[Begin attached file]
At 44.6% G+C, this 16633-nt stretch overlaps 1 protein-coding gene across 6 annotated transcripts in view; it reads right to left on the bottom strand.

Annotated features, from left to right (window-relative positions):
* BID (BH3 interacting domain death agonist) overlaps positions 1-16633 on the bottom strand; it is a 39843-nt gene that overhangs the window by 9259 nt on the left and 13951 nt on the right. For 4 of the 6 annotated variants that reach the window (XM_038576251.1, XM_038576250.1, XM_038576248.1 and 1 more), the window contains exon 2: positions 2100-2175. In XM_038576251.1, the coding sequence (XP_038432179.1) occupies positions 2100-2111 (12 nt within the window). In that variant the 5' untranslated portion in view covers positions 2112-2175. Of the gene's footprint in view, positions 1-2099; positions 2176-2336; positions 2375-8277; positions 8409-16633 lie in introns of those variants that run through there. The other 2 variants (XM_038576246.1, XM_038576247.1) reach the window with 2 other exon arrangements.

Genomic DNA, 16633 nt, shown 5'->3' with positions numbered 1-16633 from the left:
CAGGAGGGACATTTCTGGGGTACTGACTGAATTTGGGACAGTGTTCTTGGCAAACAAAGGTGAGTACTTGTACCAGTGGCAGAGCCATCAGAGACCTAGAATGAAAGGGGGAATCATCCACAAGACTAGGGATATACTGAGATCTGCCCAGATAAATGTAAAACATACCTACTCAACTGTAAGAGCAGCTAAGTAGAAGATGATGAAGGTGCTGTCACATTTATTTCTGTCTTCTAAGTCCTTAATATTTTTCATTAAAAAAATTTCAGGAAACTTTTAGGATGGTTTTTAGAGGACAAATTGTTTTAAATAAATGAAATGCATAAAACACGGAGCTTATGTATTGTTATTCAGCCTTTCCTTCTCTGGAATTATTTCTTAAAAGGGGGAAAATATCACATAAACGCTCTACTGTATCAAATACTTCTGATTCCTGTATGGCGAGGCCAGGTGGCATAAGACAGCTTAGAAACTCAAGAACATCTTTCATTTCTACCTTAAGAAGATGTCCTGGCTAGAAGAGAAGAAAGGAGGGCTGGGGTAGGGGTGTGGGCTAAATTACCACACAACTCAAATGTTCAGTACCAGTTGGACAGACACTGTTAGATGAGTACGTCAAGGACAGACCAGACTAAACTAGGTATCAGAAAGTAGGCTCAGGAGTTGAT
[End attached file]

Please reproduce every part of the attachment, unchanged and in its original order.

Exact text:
At 44.6% G+C, this 16633-nt stretch overlaps 1 protein-coding gene across 6 annotated transcripts in view; it reads right to left on the bottom strand.

Annotated features, from left to right (window-relative positions):
* BID (BH3 interacting domain death agonist) overlaps positions 1-16633 on the bottom strand; it is a 39843-nt gene that overhangs the window by 9259 nt on the left and 13951 nt on the right. For 4 of the 6 annotated variants that reach the window (XM_038576251.1, XM_038576250.1, XM_038576248.1 and 1 more), the window contains exon 2: positions 2100-2175. In XM_038576251.1, the coding sequence (XP_038432179.1) occupies positions 2100-2111 (12 nt within the window). In that variant the 5' untranslated portion in view covers positions 2112-2175. Of the gene's footprint in view, positions 1-2099; positions 2176-2336; positions 2375-8277; positions 8409-16633 lie in introns of those variants that run through there. The other 2 variants (XM_038576246.1, XM_038576247.1) reach the window with 2 other exon arrangements.

Genomic DNA, 16633 nt, shown 5'->3' with positions numbered 1-16633 from the left:
CAGGAGGGACATTTCTGGGGTACTGACTGAATTTGGGACAGTGTTCTTGGCAAACAAAGGTGAGTACTTGTACCAGTGGCAGAGCCATCAGAGACCTAGAATGAAAGGGGGAATCATCCACAAGACTAGGGATATACTGAGATCTGCCCAGATAAATGTAAAACATACCTACTCAACTGTAAGAGCAGCTAAGTAGAAGATGATGAAGGTGCTGTCACATTTATTTCTGTCTTCTAAGTCCTTAATATTTTTCATTAAAAAAATTTCAGGAAACTTTTAGGATGGTTTTTAGAGGACAAATTGTTTTAAATAAATGAAATGCATAAAACACGGAGCTTATGTATTGTTATTCAGCCTTTCCTTCTCTGGAATTATTTCTTAAAAGGGGGAAAATATCACATAAACGCTCTACTGTATCAAATACTTCTGATTCCTGTATGGCGAGGCCAGGTGGCATAAGACAGCTTAGAAACTCAAGAACATCTTTCATTTCTACCTTAAGAAGATGTCCTGGCTAGAAGAGAAGAAAGGAGGGCTGGGGTAGGGGTGTGGGCTAAATTACCACACAACTCAAATGTTCAGTACCAGTTGGACAGACACTGTTAGATGAGTACGTCAAGGACAGACCAGACTAAACTAGGTATCAGAAAGTAGGCTCAGGAGTTGAT